Advice for those seeking careers at scientific societies

This is the third part in a series about scientists who've launched and established careers at nonprofit professional-development organizations
Martina G. Efeyini
Oct. 15, 2021

Working at a scientific society gives you the chance to use your scientific knowledge and training to make an impact and address issues that are important to you. Whether you are interested in administration, communications, education and professional development, project management or member services, you have options.

While interviewing six scientists who work for scientific societies, I learned that they all shared a common thread: They did not initially consider this career path. That was not surprising because, when it comes to showcasing careers outside of academia and industry, scientific society careers are not mentioned as much as other options. If you want to learn how the people I talked to got started working for scientific societies, check out part 1 and part 2.

Here, I will share some of the major pieces of advice they offered job seekers.

Become an active society member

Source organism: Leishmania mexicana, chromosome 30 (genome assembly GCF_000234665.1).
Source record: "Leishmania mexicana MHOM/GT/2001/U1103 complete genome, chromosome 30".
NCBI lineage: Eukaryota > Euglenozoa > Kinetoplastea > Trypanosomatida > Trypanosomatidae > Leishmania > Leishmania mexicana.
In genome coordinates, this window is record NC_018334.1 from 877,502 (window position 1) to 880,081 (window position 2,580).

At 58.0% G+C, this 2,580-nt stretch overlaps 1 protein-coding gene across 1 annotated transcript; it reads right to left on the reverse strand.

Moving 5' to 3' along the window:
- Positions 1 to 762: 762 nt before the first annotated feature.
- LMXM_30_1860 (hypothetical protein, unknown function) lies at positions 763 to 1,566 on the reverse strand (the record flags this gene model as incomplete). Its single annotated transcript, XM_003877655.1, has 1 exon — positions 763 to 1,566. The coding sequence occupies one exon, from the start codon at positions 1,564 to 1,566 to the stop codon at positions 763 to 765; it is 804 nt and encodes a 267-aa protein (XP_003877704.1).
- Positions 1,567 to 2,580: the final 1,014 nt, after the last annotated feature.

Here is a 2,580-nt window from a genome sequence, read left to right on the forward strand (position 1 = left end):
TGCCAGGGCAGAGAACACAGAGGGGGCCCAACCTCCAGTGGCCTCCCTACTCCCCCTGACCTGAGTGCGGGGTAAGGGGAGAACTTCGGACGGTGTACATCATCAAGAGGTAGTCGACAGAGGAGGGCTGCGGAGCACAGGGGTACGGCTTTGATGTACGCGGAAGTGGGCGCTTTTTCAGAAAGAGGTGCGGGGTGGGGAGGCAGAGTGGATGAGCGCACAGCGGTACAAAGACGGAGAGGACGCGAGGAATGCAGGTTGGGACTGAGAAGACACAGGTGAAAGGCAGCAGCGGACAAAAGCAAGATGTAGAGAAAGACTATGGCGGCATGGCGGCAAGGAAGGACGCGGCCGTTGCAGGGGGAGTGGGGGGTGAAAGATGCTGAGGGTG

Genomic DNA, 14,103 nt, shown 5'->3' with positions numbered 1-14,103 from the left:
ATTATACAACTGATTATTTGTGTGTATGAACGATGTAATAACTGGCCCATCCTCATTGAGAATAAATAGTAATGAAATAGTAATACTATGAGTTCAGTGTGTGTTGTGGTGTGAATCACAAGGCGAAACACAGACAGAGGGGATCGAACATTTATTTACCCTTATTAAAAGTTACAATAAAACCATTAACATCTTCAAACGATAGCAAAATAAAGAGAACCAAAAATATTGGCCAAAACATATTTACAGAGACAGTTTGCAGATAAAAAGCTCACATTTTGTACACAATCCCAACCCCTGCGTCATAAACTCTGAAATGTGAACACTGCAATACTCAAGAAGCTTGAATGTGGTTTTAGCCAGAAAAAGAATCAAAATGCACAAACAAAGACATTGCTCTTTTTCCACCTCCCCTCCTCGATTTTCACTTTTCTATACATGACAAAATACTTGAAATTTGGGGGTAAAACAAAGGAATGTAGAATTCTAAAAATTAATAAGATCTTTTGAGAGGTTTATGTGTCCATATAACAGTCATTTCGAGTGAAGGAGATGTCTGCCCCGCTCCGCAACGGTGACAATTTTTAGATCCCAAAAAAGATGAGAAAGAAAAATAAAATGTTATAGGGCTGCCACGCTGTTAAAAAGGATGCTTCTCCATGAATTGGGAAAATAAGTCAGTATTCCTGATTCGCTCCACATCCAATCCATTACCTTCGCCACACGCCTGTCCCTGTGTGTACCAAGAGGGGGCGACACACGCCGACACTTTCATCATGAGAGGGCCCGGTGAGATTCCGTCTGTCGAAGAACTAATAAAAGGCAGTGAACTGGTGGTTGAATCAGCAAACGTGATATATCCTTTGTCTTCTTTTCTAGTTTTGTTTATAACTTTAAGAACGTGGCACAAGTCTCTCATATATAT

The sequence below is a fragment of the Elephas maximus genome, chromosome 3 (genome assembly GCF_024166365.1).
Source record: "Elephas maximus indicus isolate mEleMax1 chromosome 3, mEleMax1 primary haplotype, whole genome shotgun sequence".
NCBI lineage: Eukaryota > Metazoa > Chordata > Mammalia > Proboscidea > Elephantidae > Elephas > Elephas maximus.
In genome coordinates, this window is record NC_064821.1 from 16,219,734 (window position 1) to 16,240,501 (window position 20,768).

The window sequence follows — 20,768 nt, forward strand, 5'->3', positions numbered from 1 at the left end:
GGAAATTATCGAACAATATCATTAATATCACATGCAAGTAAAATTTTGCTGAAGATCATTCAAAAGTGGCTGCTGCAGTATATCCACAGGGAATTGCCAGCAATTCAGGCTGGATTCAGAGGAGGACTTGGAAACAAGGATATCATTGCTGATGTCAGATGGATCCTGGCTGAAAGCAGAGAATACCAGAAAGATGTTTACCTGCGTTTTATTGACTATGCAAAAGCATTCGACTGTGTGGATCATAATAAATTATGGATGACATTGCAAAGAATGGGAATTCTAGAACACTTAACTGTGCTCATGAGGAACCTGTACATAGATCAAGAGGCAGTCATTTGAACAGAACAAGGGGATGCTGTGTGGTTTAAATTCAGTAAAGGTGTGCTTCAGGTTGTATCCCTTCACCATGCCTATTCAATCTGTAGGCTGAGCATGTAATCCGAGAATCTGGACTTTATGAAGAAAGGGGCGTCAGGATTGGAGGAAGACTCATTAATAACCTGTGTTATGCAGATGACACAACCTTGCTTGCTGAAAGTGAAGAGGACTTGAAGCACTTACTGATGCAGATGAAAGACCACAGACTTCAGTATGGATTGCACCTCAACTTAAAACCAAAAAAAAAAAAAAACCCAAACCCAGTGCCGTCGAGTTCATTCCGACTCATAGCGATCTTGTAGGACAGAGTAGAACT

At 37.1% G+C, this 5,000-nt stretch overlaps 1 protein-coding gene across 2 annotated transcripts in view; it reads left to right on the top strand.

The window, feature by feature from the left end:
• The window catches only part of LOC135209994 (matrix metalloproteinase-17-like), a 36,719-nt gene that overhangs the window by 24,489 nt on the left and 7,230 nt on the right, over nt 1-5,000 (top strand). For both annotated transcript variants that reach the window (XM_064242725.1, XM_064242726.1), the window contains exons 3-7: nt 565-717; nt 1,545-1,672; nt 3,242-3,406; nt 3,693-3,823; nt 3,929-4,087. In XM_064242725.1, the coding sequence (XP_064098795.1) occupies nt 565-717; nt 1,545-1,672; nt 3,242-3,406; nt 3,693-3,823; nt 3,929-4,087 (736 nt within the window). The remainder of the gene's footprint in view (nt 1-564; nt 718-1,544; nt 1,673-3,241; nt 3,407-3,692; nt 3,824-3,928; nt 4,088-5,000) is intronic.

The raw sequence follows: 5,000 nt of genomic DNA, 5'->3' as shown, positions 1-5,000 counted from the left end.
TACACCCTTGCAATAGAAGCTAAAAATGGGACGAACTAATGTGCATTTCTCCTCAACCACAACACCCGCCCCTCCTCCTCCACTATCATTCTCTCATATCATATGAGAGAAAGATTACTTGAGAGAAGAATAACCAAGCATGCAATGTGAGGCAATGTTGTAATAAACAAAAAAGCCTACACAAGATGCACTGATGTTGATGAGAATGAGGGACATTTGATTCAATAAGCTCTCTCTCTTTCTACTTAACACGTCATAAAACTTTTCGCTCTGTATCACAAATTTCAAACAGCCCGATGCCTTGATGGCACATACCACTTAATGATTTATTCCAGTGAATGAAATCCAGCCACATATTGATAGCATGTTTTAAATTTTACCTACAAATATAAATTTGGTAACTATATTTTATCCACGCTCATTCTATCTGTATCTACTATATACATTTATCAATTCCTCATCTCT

William B. Coleman

William B. Coleman is the executive officer for the American Society for Investigative Pathology.

Erica Gobrogge is director of postdoctoral affairs at Van Andel Institute, an independent research institute in Grand Rapids, Mich. Before working at VAI, Gobrogge led education and professional development activities at the American Society for Biochemistry and Molecular Biology.

Erica Gobrogge

Both Coleman and Gobrogge were active society members before becoming staffers at their respective societies. As members, they learned about the organizations’ programs, had access to an abundance of resources, and got to know committee members and other members.

They said that job seekers should volunteer strategically at the societies that interest them because understanding how the organizations run and getting to know the staff will set you apart when applying for positions.

“The staff exists because of the members, and that was something very much emphasized. ... I think that's what the ASBMB really gets correct,” Gobrogge said.

Learn how to communicate in different ways

Working at a scientific society means meeting with all types of people, both scientists and nonscientists. In general, scientists talk and write like scientists.  If you want to engage with the public and other stakeholders, you have to learn how to communicate with them. Speak at schools, give talks for lay audiences about your research or other scientific matters, practice writing for different types of readers, and meet with people outside of science.